From Our Community: Spring in Pure Michigan

With the first day of spring upon us, we asked fans on Twitter, Facebook and Google+ "what does spring in Pure Michigan mean to you?"

From blooming flowers and longer days to countless rounds of golf, bike rides, leisurely walks and more, spring means something special to everyone. And while the cold weather might be sticking around for now, warm weather months are in sight.

Below is a roundup of just some of our favorite responses from fans. If yours is missing, tell us in the comments section below what spring in Michigan means to you!

“Opening my windows and letting old man Winter out. Cleaning off the patio furniture, planting some veggies and flowers. taking walks without freezing my toes off. Visiting my neighbors as they do the same. Can hardly wait......” –Hester Regan

Camping!!!” – Lisa Sara Andrus-Muehlenbeck

“It means only 3 months until summer in Pure Michigan! The best time of the year!” –Briana Read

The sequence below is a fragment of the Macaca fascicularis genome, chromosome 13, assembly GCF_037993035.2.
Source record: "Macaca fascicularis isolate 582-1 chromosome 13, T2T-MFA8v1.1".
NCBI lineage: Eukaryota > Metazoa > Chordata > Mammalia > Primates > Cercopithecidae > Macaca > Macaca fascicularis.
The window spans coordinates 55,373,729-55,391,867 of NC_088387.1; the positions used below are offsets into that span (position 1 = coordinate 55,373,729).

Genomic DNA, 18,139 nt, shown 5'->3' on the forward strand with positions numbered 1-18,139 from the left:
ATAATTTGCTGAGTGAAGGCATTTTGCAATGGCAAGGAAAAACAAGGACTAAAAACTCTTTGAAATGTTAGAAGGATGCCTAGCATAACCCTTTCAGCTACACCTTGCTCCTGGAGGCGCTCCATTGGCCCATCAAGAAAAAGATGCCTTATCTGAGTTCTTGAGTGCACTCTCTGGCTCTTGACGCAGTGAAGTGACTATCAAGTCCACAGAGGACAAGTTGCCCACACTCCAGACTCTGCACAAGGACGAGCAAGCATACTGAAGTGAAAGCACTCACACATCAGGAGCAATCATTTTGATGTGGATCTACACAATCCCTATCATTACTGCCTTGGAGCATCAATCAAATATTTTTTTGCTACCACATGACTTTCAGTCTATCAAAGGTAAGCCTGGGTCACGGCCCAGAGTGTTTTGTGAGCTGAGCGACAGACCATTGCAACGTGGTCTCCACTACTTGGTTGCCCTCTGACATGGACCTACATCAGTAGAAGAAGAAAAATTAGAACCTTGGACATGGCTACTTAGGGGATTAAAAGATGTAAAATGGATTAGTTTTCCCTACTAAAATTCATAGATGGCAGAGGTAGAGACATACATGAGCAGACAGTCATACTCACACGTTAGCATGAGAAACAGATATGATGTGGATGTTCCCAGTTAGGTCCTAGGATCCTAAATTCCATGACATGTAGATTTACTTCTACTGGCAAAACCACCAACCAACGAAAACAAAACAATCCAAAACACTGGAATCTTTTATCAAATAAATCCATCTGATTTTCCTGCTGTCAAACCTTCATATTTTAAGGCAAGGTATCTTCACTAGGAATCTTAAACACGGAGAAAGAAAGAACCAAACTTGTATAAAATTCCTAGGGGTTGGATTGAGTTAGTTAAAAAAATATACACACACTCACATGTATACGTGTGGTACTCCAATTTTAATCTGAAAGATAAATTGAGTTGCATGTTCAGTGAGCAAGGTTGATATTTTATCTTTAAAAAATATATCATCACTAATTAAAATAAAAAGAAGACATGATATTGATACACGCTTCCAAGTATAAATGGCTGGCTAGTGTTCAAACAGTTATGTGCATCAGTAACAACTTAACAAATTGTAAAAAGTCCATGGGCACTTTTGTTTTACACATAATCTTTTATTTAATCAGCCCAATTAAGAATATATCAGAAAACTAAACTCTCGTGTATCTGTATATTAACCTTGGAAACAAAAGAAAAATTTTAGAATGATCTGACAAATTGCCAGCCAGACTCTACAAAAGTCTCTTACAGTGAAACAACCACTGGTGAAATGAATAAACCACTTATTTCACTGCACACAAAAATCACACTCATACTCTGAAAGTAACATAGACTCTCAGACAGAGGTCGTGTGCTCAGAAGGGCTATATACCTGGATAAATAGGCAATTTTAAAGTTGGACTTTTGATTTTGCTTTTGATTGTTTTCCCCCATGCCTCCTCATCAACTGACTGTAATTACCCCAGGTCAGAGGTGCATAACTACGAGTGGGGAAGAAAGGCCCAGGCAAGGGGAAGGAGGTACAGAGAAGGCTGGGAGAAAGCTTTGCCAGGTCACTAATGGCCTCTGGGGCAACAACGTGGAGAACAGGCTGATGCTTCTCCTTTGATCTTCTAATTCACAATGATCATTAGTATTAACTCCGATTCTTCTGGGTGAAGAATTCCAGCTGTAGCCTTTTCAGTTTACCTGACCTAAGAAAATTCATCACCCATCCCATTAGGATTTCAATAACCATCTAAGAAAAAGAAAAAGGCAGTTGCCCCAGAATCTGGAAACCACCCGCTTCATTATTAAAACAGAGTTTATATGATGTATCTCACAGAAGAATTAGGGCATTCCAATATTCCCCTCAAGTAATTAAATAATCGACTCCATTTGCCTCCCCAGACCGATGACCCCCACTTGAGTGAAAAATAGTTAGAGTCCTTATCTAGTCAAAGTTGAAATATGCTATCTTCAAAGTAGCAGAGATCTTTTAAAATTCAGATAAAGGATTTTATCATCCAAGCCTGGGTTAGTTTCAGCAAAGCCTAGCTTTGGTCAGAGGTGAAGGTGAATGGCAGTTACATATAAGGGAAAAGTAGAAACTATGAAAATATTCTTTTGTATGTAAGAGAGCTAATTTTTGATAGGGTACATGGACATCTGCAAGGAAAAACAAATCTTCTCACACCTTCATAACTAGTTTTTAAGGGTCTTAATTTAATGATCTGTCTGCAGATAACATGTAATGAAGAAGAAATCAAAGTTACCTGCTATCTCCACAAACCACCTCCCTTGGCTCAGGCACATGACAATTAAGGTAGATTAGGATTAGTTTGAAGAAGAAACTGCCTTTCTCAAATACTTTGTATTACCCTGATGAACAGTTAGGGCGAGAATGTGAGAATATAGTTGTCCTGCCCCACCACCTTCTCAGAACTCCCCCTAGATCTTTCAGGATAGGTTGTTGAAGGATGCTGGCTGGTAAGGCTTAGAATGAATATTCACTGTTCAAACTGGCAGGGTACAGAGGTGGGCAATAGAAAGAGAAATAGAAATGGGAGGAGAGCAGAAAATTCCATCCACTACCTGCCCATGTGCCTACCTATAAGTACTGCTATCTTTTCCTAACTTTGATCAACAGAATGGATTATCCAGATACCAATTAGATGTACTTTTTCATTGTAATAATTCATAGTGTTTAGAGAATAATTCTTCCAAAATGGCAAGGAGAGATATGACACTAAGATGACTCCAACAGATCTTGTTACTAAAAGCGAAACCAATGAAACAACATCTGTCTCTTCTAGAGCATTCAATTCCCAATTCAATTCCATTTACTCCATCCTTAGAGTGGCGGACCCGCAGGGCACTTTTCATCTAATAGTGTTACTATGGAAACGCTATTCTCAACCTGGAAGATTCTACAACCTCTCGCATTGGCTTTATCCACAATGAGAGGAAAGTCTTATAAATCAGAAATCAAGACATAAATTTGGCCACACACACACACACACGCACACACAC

“It's still a bit of a wait, but it means #morel #mushroom season!” – Ben Glaser

“Spring brings the promise of new life, birds returning, and the hope of sunny days at Lake Michigan's beaches to come!” – Taylor Downs Russell

“Many good festivals and great beaches” – Kele Hammons

“getting out and going biking and going up north to see family at the lake...” – Maurya Koppen Withrow

“Smell of lilacs... Many shades of green as trees bud, looking for wildflowers popping up on my woodland walk, warm breezes blowing in my face” – Susan Lane Rios-Doria

“It means the plethora of vibrant colors, the sweet scent of rain and sunshine, and the beginning of the best summer in Traverse City anywhere in the US undoubtedly” – Joe M Cruz

“The River Bank Run and the Tulip Time Festival!” – Rachel Kamper Rynbrandt

“Spring means no more winter (at least for now)! It'll be nice to give my coat a rest.” –Jennifer Bowman

“Tigers opening day!!” –Catherine Patterson

“Spring in pure michigan? Memories. Sunshine. Camping. Late nights. Warm sun. Pretty flowers. Taking my babies to the parks” –Amista Johnson